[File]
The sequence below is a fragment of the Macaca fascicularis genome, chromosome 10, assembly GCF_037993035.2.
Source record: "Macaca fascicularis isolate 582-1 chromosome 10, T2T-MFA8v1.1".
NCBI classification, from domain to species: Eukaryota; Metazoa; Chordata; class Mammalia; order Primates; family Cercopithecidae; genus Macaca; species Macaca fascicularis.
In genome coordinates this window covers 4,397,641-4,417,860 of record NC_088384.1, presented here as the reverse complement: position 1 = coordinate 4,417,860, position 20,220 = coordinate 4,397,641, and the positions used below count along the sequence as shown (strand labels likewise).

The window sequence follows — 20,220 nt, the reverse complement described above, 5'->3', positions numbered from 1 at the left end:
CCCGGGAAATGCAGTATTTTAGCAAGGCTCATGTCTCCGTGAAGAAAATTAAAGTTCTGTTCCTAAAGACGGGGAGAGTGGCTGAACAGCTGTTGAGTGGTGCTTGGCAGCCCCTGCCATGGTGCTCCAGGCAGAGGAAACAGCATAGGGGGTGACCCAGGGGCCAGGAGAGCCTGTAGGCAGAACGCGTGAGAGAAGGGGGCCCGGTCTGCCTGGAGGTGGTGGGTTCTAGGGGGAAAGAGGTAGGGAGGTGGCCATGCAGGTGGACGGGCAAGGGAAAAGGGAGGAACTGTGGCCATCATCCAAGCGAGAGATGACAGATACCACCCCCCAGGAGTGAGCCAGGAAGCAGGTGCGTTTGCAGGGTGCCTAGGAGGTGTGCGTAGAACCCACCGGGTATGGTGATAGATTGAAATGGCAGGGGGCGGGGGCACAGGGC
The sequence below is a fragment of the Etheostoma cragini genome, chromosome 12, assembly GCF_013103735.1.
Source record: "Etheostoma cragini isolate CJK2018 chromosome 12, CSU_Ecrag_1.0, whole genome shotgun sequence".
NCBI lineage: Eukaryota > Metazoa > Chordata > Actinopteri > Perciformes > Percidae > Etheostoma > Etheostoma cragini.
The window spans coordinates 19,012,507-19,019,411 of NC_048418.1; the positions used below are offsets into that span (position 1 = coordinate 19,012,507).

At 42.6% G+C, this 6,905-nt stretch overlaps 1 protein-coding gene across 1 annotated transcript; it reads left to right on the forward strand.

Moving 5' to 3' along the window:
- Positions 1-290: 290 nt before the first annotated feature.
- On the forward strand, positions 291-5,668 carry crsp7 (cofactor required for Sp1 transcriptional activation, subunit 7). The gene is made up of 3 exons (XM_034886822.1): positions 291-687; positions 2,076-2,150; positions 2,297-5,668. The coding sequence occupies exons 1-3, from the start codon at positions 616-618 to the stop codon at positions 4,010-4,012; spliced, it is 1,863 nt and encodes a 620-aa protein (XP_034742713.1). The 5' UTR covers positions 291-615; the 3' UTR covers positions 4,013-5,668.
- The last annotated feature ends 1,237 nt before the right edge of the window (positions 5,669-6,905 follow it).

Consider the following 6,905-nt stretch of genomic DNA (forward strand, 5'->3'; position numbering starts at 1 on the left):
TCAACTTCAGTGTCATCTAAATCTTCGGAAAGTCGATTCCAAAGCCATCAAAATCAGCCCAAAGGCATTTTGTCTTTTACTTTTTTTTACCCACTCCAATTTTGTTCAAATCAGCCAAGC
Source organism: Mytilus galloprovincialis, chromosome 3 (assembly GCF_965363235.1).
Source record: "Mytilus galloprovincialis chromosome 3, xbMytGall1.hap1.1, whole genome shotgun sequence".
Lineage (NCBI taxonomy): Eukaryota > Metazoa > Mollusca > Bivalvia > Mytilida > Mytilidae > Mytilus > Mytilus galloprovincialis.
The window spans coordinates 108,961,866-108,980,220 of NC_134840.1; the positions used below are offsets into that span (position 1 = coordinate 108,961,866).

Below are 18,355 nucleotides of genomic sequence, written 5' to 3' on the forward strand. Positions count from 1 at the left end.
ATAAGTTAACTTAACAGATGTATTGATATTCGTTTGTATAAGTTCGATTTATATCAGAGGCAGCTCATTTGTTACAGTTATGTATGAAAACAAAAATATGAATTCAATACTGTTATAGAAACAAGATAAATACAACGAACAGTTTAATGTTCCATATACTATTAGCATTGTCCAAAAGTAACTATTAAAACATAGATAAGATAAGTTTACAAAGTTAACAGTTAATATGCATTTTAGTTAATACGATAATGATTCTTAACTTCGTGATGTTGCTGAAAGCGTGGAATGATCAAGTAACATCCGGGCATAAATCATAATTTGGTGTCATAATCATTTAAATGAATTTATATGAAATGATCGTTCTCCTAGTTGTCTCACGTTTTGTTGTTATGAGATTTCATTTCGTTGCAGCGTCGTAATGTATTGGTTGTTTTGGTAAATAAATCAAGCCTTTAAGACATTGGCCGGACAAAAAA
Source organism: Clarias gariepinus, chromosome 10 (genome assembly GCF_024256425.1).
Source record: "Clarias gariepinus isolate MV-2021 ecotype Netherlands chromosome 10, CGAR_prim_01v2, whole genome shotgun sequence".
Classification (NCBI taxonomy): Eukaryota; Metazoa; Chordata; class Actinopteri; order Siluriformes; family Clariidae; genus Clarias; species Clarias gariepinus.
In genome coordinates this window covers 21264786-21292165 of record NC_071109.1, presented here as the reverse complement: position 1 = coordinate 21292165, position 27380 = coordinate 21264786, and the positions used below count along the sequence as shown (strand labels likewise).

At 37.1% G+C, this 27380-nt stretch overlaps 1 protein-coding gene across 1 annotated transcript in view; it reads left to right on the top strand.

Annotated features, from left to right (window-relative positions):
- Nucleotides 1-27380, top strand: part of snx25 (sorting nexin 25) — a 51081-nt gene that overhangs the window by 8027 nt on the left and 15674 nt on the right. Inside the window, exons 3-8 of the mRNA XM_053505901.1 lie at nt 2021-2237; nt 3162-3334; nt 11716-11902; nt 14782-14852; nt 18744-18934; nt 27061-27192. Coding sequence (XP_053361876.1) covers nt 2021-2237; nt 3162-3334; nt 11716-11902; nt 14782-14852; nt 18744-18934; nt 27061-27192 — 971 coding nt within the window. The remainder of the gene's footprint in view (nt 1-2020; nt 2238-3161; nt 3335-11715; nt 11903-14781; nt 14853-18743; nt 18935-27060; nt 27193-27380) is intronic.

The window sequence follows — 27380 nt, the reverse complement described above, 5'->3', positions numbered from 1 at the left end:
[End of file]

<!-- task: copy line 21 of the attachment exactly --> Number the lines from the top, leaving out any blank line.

The window spans coordinates 108,961,866-108,980,220 of NC_134840.1; the positions used below are offsets into that span (position 1 = coordinate 108,961,866).